Constant plan for occasional expenses

October 06, 2006|by LYNN F. LITTLE

On paper your finances say you should be saving $200 a month, but often unexpected bills prevent you from saving anything. What you're describing are "occasional or periodic expenses" and they're usually the forgotten step in setting up a household budget or spending plan.

Occasional expenses are bills and other expenditures you don't pay every month. For example, some fixed bills such as insurance and property taxes are often paid every three or six months. In addition, "flexible" occasional expenses include clothing, gifts, school supplies and similar items. If you don't set aside money for occasional expenses, paying those bills can put a severe dent in your savings.

The answer is to set up an "occasional expense fund" and make sure enough money goes into it each month. To determine how much that is, you'll have to research past months' records and do some calculations.

For fixed occasional expenses, just write down a month-by-month list of those bills (insurance, taxes, subscriptions, memberships, etc.). For flexible occasional expenses, you'll have to do some estimating. Home and car maintenance bills, out-of-pocket medical expenses, holidays and gifts, shoes and clothing, furniture, travel, education and similar items all need to be tracked. When you're first setting up your occasional expense fund, you can use educated guesses for these items. But over the year, record them as they occur to help you refine next year's budget.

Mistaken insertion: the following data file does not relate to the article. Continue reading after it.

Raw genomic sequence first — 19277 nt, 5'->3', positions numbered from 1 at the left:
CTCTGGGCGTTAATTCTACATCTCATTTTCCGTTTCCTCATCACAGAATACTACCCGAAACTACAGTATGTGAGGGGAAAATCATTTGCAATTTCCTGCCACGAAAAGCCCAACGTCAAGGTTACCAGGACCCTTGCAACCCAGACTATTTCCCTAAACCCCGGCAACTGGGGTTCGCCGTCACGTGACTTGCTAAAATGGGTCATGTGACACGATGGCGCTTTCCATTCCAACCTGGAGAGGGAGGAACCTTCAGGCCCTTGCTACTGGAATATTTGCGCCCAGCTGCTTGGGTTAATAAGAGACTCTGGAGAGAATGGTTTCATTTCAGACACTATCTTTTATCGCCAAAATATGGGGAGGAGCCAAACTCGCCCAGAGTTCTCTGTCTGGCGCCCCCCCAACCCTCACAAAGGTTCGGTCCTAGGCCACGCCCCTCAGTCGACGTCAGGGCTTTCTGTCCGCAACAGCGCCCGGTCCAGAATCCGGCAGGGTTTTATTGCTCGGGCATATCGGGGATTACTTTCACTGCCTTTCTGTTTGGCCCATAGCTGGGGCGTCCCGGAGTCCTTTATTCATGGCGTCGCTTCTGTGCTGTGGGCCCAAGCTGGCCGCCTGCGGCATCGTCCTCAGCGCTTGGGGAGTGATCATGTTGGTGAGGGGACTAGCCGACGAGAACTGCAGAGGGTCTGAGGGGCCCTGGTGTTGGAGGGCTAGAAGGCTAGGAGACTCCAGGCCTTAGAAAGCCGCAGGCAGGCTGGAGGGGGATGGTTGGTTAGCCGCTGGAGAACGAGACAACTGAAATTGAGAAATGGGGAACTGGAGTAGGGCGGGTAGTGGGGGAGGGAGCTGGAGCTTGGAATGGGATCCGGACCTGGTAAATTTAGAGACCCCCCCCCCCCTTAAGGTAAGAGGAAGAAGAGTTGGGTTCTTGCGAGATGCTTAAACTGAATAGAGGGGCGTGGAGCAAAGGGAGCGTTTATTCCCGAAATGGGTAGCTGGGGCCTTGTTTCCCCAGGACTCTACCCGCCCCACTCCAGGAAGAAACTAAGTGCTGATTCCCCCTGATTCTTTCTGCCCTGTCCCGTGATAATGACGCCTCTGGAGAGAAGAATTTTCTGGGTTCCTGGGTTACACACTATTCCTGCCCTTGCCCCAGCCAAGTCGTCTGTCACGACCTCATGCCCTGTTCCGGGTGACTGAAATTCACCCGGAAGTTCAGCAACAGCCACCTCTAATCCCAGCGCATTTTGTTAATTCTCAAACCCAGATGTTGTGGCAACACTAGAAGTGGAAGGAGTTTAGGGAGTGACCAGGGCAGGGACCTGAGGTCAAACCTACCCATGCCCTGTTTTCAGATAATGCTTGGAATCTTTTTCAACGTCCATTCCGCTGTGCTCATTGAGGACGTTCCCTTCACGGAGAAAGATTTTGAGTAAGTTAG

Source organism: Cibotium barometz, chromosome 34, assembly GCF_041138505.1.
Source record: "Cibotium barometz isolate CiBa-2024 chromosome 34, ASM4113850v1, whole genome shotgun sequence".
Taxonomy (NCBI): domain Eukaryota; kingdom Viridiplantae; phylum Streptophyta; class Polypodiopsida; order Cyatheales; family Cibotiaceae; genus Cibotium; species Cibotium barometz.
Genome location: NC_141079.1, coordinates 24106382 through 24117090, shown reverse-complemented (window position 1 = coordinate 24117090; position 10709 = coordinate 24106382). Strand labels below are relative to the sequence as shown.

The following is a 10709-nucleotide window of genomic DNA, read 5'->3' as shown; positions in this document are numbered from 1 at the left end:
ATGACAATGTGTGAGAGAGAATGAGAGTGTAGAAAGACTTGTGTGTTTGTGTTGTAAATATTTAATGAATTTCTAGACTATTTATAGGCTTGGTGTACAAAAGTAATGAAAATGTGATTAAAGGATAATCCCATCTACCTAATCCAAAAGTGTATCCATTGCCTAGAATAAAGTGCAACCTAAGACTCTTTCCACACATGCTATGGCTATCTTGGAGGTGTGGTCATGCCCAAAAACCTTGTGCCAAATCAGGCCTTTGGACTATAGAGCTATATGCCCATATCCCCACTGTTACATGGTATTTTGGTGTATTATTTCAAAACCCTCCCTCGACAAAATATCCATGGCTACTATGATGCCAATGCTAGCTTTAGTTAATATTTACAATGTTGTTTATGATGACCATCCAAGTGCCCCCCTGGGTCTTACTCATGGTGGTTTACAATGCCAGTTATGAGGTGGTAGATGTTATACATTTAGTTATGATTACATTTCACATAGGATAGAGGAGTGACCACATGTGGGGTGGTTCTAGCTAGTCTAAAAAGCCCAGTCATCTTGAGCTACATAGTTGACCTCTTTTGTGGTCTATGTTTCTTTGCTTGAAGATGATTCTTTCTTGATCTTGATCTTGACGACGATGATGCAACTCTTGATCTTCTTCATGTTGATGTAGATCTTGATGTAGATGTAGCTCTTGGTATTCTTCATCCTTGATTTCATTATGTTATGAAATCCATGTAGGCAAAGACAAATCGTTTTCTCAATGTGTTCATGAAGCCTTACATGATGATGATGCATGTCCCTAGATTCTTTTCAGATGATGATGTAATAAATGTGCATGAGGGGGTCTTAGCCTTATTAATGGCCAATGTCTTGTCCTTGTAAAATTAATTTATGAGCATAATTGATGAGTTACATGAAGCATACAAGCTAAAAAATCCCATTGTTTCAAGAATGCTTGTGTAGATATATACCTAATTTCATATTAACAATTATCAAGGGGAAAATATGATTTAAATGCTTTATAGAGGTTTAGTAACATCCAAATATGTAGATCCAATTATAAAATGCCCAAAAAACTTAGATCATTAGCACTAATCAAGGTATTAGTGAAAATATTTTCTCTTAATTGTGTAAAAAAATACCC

Once you have listed all of your occasional expenses for a year, add them up and divide by 12. That tells you how much to save each month in your occasional expense fund. This should become a line item in your budget.

Starting such a fund can be tricky. Some people start it during a few months when expenses are relatively low, allowing it to build up over time. But you might find you need to "seed" the account with some extra money up front - from a garage sale or a tax return, for example.

Managing this designated fund can take a number of different forms. Some people just deposit the money in their regular savings, drawing it out as needed. Others start a new savings or checking account just for occasional expenses, making it easier to keep track of the account's status. If you decide to open a separate account, be sure to inquire about fees associated with the account.

To help you keep an accounting of your occasional expenses, you can download a free worksheet from Ohio State University Extension's "Manage Your Money" self-study course. A one-page PDF file is available at You also can complete an online course, Manage Your Money, available at Your budget spending plan will thank you!

Lynn F. Little is a family and consumer sciences educator with Maryland Cooperative Extension in Washington County.

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